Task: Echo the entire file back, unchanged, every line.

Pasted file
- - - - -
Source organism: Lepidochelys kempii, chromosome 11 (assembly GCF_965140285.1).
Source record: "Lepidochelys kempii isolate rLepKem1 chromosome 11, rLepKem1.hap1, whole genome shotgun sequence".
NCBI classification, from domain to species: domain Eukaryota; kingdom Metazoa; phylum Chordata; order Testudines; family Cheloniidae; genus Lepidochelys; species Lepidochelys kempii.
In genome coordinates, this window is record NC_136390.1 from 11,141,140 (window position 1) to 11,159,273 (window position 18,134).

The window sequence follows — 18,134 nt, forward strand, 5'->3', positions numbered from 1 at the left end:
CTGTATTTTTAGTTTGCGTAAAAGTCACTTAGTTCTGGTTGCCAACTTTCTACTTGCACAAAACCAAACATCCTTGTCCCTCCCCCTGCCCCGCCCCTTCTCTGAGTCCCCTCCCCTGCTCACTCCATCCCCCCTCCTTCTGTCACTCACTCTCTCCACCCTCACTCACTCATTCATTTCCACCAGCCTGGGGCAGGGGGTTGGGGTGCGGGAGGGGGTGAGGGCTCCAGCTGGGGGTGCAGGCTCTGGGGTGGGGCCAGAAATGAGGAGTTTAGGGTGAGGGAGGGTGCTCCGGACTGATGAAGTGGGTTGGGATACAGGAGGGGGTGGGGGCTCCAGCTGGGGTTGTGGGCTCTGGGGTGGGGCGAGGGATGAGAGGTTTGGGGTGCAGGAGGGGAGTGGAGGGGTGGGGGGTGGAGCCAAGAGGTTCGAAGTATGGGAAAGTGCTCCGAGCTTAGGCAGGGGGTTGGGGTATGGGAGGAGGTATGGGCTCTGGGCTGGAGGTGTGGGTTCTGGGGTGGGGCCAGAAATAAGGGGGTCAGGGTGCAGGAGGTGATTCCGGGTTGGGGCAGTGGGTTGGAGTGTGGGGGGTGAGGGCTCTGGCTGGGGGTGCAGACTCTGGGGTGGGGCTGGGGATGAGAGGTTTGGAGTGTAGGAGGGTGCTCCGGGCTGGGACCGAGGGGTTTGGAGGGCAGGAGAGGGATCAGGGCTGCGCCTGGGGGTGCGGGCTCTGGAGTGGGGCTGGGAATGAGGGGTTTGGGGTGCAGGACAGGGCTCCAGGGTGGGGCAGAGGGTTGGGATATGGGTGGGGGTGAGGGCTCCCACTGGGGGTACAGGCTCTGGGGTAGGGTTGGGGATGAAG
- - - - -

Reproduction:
Source organism: Lepidochelys kempii, chromosome 11 (assembly GCF_965140285.1).
Source record: "Lepidochelys kempii isolate rLepKem1 chromosome 11, rLepKem1.hap1, whole genome shotgun sequence".
NCBI classification, from domain to species: domain Eukaryota; kingdom Metazoa; phylum Chordata; order Testudines; family Cheloniidae; genus Lepidochelys; species Lepidochelys kempii.
In genome coordinates, this window is record NC_136390.1 from 11,141,140 (window position 1) to 11,159,273 (window position 18,134).

The window sequence follows — 18,134 nt, forward strand, 5'->3', positions numbered from 1 at the left end:
CTGTATTTTTAGTTTGCGTAAAAGTCACTTAGTTCTGGTTGCCAACTTTCTACTTGCACAAAACCAAACATCCTTGTCCCTCCCCCTGCCCCGCCCCTTCTCTGAGTCCCCTCCCCTGCTCACTCCATCCCCCCTCCTTCTGTCACTCACTCTCTCCACCCTCACTCACTCATTCATTTCCACCAGCCTGGGGCAGGGGGTTGGGGTGCGGGAGGGGGTGAGGGCTCCAGCTGGGGGTGCAGGCTCTGGGGTGGGGCCAGAAATGAGGAGTTTAGGGTGAGGGAGGGTGCTCCGGACTGATGAAGTGGGTTGGGATACAGGAGGGGGTGGGGGCTCCAGCTGGGGTTGTGGGCTCTGGGGTGGGGCGAGGGATGAGAGGTTTGGGGTGCAGGAGGGGAGTGGAGGGGTGGGGGGTGGAGCCAAGAGGTTCGAAGTATGGGAAAGTGCTCCGAGCTTAGGCAGGGGGTTGGGGTATGGGAGGAGGTATGGGCTCTGGGCTGGAGGTGTGGGTTCTGGGGTGGGGCCAGAAATAAGGGGGTCAGGGTGCAGGAGGTGATTCCGGGTTGGGGCAGTGGGTTGGAGTGTGGGGGGTGAGGGCTCTGGCTGGGGGTGCAGACTCTGGGGTGGGGCTGGGGATGAGAGGTTTGGAGTGTAGGAGGGTGCTCCGGGCTGGGACCGAGGGGTTTGGAGGGCAGGAGAGGGATCAGGGCTGCGCCTGGGGGTGCGGGCTCTGGAGTGGGGCTGGGAATGAGGGGTTTGGGGTGCAGGACAGGGCTCCAGGGTGGGGCAGAGGGTTGGGATATGGGTGGGGGTGAGGGCTCCCACTGGGGGTACAGGCTCTGGGGTAGGGTTGGGGATGAAG